Have you noticed any changes in your personal health since this change?
I’ve spent my whole life firmly believing that being vegetarian or even vegan does not prevent you from getting everything you need for a healthy well-rounded diet. I worked very hard to ensure I wasn’t deficient in anything prior to eating meat but nevertheless, I always tended to be low in vitamin D and B12 whenever I would get blood work done. I had to take supplements in order to maintain healthy levels in both as well as zinc and iron. Looking back I wonder if I could have done it without the supplements had I been even more conscious of eating foods that could provide those nutrients, but in the research I did the only natural foods with a reliable source of B12 were foods fortified with the vitamin. This is something that always bothered me a bit. If B12 is vital for healthy body function, then in order for being a vegan or vegetarian to be natural, we should be able to obtain it from plant based foods available to us in their natural state.
It wasn’t until I started eating meat that I realized I hadn’t felt 100% as a vegetarian. On average I would say I eat meat 2-3 times per week and since I started to do this I have noticed increased energy, thicker hair and the depressions on my thumbnails that I had always thought were just a part of me went away within a few months.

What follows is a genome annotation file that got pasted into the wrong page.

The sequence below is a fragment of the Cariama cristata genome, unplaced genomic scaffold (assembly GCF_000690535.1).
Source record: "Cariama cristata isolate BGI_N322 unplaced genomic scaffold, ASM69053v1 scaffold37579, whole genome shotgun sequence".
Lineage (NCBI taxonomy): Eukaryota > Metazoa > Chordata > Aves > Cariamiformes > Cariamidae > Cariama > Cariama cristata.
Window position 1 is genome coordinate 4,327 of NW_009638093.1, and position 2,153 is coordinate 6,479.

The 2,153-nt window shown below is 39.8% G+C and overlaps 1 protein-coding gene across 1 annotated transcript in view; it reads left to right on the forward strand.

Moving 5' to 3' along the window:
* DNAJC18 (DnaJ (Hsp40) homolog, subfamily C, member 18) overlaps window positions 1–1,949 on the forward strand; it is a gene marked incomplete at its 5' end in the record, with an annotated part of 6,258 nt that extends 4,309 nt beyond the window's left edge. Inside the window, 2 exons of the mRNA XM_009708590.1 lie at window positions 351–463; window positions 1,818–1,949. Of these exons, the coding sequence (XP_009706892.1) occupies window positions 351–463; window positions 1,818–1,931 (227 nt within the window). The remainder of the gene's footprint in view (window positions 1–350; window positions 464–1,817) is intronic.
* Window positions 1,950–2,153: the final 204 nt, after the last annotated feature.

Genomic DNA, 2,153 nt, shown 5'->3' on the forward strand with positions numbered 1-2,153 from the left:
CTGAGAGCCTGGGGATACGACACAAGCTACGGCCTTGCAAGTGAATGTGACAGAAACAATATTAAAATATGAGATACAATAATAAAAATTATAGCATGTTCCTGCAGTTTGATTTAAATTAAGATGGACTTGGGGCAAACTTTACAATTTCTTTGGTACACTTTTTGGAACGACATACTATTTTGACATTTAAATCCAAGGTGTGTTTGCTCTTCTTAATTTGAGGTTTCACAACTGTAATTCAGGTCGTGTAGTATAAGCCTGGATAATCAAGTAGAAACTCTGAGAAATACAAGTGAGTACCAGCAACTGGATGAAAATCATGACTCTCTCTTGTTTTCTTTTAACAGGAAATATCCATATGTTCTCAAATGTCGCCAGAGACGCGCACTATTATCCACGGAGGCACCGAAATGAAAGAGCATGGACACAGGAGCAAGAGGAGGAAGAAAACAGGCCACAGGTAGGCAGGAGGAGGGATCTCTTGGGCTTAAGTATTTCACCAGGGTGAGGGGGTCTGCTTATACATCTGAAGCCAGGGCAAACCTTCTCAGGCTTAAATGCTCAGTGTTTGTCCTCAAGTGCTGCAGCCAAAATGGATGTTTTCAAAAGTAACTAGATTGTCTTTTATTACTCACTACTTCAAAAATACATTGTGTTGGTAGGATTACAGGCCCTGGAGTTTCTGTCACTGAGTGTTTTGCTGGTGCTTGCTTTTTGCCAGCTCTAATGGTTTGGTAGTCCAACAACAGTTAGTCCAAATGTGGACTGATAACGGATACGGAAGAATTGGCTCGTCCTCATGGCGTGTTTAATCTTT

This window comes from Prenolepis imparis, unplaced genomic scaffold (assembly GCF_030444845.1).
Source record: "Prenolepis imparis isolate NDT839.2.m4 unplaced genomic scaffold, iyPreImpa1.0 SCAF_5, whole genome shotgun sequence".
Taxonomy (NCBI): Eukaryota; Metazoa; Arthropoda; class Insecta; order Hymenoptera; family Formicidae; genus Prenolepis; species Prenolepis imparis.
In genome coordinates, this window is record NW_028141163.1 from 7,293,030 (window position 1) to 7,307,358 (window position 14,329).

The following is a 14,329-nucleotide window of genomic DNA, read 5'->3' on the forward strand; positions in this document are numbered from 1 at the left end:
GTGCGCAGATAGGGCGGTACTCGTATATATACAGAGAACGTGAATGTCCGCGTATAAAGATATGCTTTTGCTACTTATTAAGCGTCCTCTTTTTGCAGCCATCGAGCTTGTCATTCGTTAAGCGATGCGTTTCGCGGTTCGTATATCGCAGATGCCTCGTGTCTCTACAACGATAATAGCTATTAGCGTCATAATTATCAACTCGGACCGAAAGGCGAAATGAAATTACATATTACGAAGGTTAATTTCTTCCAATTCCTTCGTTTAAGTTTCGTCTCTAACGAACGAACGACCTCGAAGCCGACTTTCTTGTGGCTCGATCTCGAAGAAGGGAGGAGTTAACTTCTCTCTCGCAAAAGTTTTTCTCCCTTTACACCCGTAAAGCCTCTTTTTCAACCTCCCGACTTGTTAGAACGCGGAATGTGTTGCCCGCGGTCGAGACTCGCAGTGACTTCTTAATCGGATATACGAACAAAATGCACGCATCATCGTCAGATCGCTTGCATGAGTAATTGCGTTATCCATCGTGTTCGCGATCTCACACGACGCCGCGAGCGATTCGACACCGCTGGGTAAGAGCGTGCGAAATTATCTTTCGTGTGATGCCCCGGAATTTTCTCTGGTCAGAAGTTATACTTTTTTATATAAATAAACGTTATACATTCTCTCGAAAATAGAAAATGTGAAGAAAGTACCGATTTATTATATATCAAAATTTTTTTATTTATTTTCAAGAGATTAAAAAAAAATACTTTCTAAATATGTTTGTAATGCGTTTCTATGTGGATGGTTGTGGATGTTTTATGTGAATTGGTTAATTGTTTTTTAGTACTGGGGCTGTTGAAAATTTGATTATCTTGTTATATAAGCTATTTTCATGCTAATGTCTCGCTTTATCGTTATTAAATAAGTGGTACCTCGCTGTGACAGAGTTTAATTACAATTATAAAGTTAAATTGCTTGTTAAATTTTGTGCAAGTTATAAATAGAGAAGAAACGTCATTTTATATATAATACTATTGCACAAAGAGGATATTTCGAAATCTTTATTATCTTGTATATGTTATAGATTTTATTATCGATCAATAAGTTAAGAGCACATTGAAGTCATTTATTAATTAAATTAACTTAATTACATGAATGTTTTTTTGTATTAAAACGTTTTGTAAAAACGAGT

What foods do you enjoy now that you never thought you’d enjoy before?
Food has always been a big part of my life; both cooking and trying new restaurants, so the addition of meat has opened up a whole new world for me. Ethan Stowell’s restaurants all have a chef’s choice option that I had never been able to try before this year. I went to Staple and Fancy and experienced this very meat centric event and it was a truly incredible experience. My husband and I have gotten really into cooking authentic Mexican food since he worked in Mexico for 6 months last year. He learned to make so many incredible things, most of which require meat. This may be the most welcome addition to my diet. We have made some amazing Mexican food together using meat from the farmers market and that definitely stands out as something that makes me glad I am now eating animal products. I could go on and on about the amazing restaurants in Seattle that only serve humanely raised meat but one last place I will add is The Walrus and the Carpenter who sources their meat from Jones Family Farm on Lopez Island, and their perfect fresh oysters and fish come right out of the water in the Northwest. I have had so many out-of-this-world meals there since I changed my diet.